With the densification that the City of Cape Town is working towards in the greater Cape Town area, and the likely increase in traffic flow that will come about as a result, is there likely to be a negative impact on property values or the lifestyle in certain areas?
The infrastructure of the roads in many areas in Cape Town is relatively small and often roads are quite narrow, says Lanice Steward, managing director of Knight Frank Anne Porter, it makes sense in some cases to redirect traffic flows and change roads to one way traffic to alleviate the drastic increase. Would this impact on the value negatively or positively?
The initial perception would possibly be negative but the reality, said Steward, is that it is likely to have a positive impact, as in cases where homes which are in cul de sacs, with little or no traffic, are often more in demand than those on open roads.
Traffic flow on one way roads tends to be smoother, and access in and out of an area would be more efficient because there is no crossing of traffic to exit the suburb, she said.
As is done in many gated residential villages, the “one entrance and exit” of a suburb, i.e. if you entered on one road and followed the main route through the suburb and had to exit on another road, would help control the security aspects of that area as well.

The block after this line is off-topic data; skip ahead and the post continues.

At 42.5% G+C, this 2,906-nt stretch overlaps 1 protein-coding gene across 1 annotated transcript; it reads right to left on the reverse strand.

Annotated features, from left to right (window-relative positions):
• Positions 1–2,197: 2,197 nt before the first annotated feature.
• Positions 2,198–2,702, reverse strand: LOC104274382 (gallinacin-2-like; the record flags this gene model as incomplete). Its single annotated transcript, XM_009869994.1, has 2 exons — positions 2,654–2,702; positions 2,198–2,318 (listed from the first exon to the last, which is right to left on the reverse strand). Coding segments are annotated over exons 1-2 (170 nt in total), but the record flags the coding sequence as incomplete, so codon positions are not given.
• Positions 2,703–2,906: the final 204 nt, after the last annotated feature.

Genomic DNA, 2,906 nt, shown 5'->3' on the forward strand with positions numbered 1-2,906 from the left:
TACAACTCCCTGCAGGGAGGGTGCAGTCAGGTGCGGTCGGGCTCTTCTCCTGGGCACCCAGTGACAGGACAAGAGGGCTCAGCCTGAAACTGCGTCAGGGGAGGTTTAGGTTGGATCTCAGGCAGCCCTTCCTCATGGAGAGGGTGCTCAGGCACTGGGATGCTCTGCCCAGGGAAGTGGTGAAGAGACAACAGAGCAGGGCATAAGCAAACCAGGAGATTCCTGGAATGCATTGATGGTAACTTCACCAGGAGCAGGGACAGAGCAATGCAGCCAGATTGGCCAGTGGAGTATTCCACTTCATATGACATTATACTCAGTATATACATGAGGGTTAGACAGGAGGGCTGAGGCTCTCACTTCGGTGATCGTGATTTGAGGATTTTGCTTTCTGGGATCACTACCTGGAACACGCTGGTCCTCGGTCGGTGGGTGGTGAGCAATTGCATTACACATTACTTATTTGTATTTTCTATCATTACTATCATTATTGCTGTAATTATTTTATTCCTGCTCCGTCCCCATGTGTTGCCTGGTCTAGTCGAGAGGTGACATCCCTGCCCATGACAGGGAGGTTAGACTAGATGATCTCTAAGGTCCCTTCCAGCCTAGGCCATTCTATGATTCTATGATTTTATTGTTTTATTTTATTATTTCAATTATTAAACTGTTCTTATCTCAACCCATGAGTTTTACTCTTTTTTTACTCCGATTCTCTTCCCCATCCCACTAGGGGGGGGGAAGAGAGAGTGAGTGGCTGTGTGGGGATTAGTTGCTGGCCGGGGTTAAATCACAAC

“If you know which direction a car is likely going to have to go to leave the area, the chances are higher that if any crime is committed, the culprits will be caught at the exit,” said Steward. “Or the mere fact that there is a limitation to the access in the direction one can drive in, might deter those elements from entering the suburb in the first place.”
This could allow the densification, which has been made possible by the new zoning laws, of a suburb to take place more easily. Many areas now allow more built space on land than before in the greater Cape Town area.
“You would alleviate the snarling traffic in certain areas if they should become very built up,” she said.
This has now become evident in certain parts of Vredehoek, where the roads are very steep and narrow, but the area is quite built up, said Steward. Certain of the roads have been redirected (changed to one-way traffic only) to make way for the new MyCiti bus route (which is due to become fully operational later this year).
“Perceptually, this might be an irritant if you live on the road that has suddenly become a one way and now have to drive in the opposite direction of what you want, but in busy traffic times, it might make it much faster to leave the area and to return later. Security of the area is also easier to control in this way, if there is only one obvious entrance and exit, there is less chance that criminals would enter if their route is predictable,” she said.